I’ve had my fair share of “you’re so lucky you work from home!” comments a few months back when I worked as a writer for a fashion website based in Singapore.
Nothing’s wrong with that kind of envy but I felt a bit (promise, just a bit) offended with that kind of sentiment. It felt like I was doing an “easy” job–like I didn’t stress out with writer’s block and deadlines. Well, truth be told, I did. And even if I had total control of how I’ll manage my tasks, I still had a hard time, just like any normal employee working in an office from 9am-6pm.
With that said, my first point is that it won’t be as easy as you imagine it would be. It’s physically easy because you can literally work from your bed without taking a shower, dressing up, and commuting to your office. In terms of the actual workload, it’s just the same. It may even be more than usual because you’re not in a physical office and you’re talking to everyone via skype or email. Trust me, writing emails and having skype meetings will eat up your time. If you’re about to get a job that is based at your own home, you have to be ready for the workload ahead and for the fact that it’s only YOU who will be working on those certain tasks.
I was lucky enough to have a supervisor to keep me in track with my deadlines per day. But understand that most work-at-home jobs (such as freelance writers and designers) work directly with a client and just set a certain deadline for you to meet. Since you handle your own time, you may be tempted to not do it right away. Exercise discipline and set personal deadlines so you can track your progress and not end up cramming.
The best part for me was the fact that I was able to save more money. Since I technically had no food, clothing, and commute expenses, I was able to save a huge chunk of my money (on most days 😉 ). For me that’s the main perk of working at home. If this is your priority, go ahead!
In relation to what I said in #3, the only thing you do have to spend on is blazing fast wifi connection, which is sadly still nonexistent here in the Philippines. It would be best if you check with your employer/client first if your wifi is fast enough or ask beforehand if there’s a required speed (yes, I’ve seen this criterium in job ads). Once you’ve got this locked in place, communicating will be a breeze.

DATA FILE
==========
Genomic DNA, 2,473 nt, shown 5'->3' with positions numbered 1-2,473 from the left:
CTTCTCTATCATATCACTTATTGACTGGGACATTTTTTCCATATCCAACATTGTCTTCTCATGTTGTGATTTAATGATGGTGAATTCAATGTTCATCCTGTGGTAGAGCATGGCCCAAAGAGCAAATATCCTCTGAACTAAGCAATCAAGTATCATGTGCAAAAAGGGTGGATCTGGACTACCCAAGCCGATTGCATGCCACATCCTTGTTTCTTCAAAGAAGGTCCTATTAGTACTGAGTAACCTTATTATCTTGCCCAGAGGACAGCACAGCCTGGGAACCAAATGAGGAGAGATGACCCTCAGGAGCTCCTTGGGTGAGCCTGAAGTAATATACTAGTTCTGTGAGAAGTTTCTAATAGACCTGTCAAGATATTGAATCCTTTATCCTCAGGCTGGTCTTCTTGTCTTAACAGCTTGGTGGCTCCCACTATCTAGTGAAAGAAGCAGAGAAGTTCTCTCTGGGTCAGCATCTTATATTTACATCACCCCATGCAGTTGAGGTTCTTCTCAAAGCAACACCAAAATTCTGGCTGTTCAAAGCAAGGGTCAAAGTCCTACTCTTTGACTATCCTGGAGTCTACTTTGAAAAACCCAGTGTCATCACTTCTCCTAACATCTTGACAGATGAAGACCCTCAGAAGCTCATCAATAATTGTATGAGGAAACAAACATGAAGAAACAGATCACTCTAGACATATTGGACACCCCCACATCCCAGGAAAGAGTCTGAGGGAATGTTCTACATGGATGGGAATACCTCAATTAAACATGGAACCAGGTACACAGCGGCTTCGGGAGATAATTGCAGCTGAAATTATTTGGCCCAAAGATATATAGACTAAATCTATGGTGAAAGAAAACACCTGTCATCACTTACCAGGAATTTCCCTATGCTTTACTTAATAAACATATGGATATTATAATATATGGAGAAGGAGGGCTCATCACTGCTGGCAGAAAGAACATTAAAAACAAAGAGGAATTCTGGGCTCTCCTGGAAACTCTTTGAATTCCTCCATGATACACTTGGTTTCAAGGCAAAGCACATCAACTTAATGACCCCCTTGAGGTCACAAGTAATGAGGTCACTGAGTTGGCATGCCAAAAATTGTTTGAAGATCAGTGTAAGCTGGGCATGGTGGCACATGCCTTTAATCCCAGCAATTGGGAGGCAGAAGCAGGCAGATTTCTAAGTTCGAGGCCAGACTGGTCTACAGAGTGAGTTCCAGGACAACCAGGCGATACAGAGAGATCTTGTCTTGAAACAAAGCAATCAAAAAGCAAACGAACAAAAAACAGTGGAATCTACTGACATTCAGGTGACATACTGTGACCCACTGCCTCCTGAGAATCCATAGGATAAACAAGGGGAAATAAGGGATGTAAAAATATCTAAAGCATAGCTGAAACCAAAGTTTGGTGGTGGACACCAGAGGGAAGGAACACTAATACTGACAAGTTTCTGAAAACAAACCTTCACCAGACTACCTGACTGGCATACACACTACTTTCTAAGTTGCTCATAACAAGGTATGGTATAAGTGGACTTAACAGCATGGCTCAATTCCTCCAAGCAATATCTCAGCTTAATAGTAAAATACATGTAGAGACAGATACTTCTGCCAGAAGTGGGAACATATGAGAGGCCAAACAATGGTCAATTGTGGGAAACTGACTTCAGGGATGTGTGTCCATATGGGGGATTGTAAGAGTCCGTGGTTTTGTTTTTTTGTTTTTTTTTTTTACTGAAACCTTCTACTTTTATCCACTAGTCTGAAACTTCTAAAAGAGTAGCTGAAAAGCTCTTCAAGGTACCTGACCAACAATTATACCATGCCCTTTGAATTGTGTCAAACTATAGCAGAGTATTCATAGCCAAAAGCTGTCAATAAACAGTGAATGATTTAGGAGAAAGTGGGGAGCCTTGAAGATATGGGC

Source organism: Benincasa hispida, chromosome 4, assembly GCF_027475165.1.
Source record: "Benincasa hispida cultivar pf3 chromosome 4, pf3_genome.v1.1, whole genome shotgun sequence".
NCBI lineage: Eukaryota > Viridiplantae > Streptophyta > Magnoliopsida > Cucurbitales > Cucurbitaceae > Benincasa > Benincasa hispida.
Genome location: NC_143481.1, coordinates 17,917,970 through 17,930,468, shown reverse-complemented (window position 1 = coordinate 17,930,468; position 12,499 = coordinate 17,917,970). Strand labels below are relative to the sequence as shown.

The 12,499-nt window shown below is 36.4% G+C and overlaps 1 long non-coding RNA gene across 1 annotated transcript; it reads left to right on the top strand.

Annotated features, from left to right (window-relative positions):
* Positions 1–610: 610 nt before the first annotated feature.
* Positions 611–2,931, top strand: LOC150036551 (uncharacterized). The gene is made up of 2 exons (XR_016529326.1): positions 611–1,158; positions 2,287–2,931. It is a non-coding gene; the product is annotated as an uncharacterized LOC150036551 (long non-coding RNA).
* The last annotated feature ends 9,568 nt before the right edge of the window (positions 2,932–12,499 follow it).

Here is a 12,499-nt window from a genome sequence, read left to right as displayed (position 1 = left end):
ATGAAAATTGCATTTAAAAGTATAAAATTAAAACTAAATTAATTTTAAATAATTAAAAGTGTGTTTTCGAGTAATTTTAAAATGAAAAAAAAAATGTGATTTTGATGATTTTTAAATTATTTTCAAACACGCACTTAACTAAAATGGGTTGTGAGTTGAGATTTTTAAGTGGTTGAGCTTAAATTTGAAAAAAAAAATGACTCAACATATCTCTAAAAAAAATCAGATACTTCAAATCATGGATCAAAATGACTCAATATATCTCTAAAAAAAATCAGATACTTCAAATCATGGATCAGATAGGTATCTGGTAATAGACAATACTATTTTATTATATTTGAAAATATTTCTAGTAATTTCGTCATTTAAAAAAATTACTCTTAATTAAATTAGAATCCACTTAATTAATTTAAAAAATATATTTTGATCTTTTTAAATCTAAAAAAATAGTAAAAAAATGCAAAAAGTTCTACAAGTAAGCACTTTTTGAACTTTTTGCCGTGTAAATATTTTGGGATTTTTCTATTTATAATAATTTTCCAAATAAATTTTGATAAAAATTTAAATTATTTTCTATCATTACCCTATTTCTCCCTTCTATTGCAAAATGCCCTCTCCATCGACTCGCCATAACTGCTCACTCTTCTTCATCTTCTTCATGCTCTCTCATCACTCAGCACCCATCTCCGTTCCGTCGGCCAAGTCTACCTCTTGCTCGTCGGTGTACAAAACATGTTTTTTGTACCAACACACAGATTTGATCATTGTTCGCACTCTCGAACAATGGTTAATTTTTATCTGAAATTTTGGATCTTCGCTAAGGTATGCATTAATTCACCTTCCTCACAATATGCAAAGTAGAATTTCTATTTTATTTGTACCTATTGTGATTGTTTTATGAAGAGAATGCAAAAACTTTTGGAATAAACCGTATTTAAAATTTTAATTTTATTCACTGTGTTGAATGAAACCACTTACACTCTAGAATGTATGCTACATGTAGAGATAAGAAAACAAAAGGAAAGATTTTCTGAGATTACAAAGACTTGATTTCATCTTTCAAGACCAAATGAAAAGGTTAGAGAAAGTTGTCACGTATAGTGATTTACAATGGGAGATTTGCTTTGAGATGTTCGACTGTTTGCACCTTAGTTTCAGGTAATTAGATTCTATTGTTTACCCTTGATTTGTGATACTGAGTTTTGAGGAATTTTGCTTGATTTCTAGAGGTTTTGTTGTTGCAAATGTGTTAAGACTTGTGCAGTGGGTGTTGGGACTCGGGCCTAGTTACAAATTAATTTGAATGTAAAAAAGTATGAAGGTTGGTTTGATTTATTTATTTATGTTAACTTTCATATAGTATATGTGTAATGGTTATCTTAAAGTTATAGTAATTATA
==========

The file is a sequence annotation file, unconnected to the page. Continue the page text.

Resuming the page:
I’ve been guilty in working in my pajamas (and even not taking a bath) countless times because let’s face it, no one will see you anyway! However, if you do this frequently, your system will get used to the laziness and it might become your habit. Not physically preparing for work properly (even if it is at home) also has a psychological effect on your overall performance. Fight the lazy behavior and set yourself on work mode once it’s time to do your tasks.
My first job was a work at home job, which means I lacked most of the government requirements needed because our employer didn’t ask for it. (I know, my fault) You have to complete your requirements and go through the motions of changing your status at the BIR, SSS offices and such because you NEED to pay your taxes. Whether you like it or not, it’s the law and you should abide. Pay it faithfully every month, even if it’s just for a clean conscience.
More often than not you will be working with a foreigner, some of which have distinct accents that you can barely understand their English. It will take a bit of getting used to but one tip you can hold on to is this: always clarify. Clarify if they understood you and clarify if you understood them by saying a bullet-point summary of what they just said at the end of the conversation. This would save you a lot of time and effort as you minimize error in the communication stage.
If you’re thinking of a getting a work-at-home job, remember these points before taking the plunge. Let me know if you have more to add in the comments below!